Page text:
The scene from the stage at Block Party 2012Summer heats up in Toronto and it seems every performer we know, and that includes the large percussion groups, becomes busy busy during the few hot weather months we get here.One of those groups keeping active is Maracatu Mar Aberto, whose summer program is an ambitious one that aims to build on the educational pieces of not only the drumming style of (northeastern Brazilian) Maracatu de Baque Virado (literally maracatu of the turned-around beat), but also this year, dance workshops, instrument and prop-building workshops are on offer.Maracatu Mar Aberto at Cabbagetown Festival in 2012.By adding a number of non-musical artistic elements, Maracatu Mar Aberto is attempting to teach about, and create the experience of, a maracatu production. In the neighbourhoods of Recife, Pernambuco, where the cultural manifestation came to life and where it remains most practiced, neighbourhood and community have everything to do with getting ready for the big parade -- everyone helps out.This year's parade production promises even more colour and shine, than last year's, not to mention the musical advancement. The baque (the Brazilian Portuguese name for a maracatu drum corps) of Mar Aberto is also part of the summer program, with not only beginner classes to bring along new members, but also more focused intermediate and advanced classes for the existing members (some of whom joined via the summer program last year). Be ready for the sounds, the sights and the spectacle to bust out!Block Party 2012 at PS KensingtonAnd while we wait, there's still plenty to celebrate -- the summer solstice, the end of Mar Aberto's winter schedule and the work spent developing the performance troupe -- and of course joining in with other bands, friends, dancers, performers, Capoeiristas and artists in the local scene. All that takes place at this year's Block Party, another day-long affair with food and drink, arts and dance and all manner of fun, hosted by Maracatu Mar Aberto and Clay and Paper Theatre and co-presented by Uma Nota Culture. It will take place Sunday, June 23 at 35 Strachan Ave. in Toronto.Map from Trinity Bellwoods park to Block Party 2013 locationFor more on the Block Party, check out this post on the Maracatu Mar Aberto website or take a look at the Facebook event page.Here's a video from last year's Block Party, too:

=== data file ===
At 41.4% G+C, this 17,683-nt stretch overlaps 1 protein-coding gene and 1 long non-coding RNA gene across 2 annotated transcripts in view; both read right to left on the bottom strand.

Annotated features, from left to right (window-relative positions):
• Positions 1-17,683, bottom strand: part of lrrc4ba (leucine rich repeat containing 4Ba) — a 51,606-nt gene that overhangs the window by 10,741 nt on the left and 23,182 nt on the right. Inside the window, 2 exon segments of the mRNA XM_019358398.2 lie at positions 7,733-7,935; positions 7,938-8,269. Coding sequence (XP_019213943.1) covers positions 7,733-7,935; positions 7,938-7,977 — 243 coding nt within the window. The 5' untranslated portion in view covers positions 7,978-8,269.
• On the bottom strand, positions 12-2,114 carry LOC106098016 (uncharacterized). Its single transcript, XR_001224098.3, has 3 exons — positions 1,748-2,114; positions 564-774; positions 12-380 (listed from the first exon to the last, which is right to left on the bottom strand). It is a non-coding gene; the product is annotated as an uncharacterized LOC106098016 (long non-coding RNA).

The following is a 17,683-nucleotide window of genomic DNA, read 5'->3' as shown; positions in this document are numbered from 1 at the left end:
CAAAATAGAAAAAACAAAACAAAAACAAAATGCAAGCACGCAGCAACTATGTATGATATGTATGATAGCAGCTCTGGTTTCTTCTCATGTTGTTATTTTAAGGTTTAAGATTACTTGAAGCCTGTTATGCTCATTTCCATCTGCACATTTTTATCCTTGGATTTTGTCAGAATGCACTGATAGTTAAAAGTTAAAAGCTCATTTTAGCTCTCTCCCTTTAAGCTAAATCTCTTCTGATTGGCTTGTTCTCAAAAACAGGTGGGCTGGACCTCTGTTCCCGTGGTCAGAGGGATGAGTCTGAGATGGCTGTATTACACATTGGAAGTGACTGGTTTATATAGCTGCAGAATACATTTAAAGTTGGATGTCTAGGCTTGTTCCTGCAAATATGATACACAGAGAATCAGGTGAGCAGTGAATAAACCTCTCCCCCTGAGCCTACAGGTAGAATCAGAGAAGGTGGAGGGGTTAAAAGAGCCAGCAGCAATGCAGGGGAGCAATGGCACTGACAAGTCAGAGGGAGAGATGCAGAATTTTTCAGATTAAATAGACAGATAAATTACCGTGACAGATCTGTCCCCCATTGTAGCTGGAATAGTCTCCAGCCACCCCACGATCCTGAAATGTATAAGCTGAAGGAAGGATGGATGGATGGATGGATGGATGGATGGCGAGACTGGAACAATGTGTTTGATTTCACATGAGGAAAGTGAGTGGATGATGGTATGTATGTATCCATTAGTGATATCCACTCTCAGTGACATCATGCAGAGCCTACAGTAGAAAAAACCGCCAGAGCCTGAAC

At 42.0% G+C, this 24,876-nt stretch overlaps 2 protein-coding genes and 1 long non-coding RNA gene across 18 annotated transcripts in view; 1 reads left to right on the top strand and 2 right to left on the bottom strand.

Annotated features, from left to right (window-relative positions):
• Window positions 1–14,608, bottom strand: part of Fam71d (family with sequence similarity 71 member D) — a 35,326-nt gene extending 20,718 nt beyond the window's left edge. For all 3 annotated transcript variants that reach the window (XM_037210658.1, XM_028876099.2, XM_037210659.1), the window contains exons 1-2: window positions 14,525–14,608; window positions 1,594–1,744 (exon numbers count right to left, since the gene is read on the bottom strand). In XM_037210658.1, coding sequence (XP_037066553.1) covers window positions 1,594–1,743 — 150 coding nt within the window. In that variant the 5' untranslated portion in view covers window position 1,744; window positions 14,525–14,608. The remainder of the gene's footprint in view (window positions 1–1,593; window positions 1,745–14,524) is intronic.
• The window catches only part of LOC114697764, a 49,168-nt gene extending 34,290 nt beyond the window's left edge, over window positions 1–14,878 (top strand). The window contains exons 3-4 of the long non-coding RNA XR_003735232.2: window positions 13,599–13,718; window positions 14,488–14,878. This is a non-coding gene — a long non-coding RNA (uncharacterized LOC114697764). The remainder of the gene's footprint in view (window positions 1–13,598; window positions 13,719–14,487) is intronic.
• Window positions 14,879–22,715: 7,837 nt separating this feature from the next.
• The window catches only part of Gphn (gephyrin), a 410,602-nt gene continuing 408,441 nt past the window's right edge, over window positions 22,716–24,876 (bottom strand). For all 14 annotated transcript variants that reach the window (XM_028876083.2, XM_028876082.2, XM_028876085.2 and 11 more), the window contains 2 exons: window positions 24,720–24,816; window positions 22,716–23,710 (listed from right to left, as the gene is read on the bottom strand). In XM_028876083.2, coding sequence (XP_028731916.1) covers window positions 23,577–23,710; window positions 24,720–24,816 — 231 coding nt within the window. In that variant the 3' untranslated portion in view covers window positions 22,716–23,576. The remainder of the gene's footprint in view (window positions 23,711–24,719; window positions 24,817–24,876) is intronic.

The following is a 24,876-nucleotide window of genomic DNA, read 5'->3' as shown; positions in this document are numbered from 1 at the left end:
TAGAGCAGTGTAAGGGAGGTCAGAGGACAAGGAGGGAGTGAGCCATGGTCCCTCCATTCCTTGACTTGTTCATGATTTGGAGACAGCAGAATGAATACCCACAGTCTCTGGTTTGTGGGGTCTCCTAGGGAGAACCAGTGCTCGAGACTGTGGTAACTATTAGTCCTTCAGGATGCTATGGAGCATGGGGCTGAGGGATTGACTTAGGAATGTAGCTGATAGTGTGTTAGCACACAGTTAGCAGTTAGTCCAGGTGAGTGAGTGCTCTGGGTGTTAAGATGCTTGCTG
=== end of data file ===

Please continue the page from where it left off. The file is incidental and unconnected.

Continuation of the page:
Small World Music Festival in effect

Small World Music Festival 2012: Brazilian Blend - Festival Finale with Uma Nota Culture

This week Toronto has been getting a dose of musical sights and sounds from around the world. The Small World Music Festival, now in its twelfth (12th) year, is in full effect at several locations around the city. Last weekend saw an incredible collection of talent representing traditions from different global musical movements. Dundas Square was lively  that Saturday, when a number of diverse acts --including Kendra Ray, Lemon Bucket Orkestra, Wesli and M.A.K.U. Sound System, among many others -- rocked the crowd.

Too often than not, Toronto is full of wicked bands, events and cultural movements that go unnoticed by the city's general populace. It amazes me how much talent we have and so little conscious public that accompanies it and makes it part of their lifestyle. Small World Music Festival, cognizant of this, has re-introduced itself into the musical currents that are part of the TO landscape, allying themselves with Uma Nota Culture, Fedora Upside Down, and some quality international acts.

Uma Nota Culture's story with Small World Music dates back to last year when they were a community partner of our inaugural festival. Several Uma Nota acts have also been hired by them in the past. This year, we co-present their festival's closing party at Lula Lounge, which they have dubbed "Brazilian Blend." The night features Maracatu Mar Aberto and Maria Bonita and the Band.

Maria Bonita truly is special, and coming off of a summer where they played, among other gigs, a two-month-plus Monday night residency at the Dakota Tavern, this band promises energy. Jerusa Leão, the charismatic leader of the band, is also planning a Brazil trip soon, so this may be one of the last chances you get to see her.

Energy, romance ... and even though it's crowded, there is lots of room on the dance floor.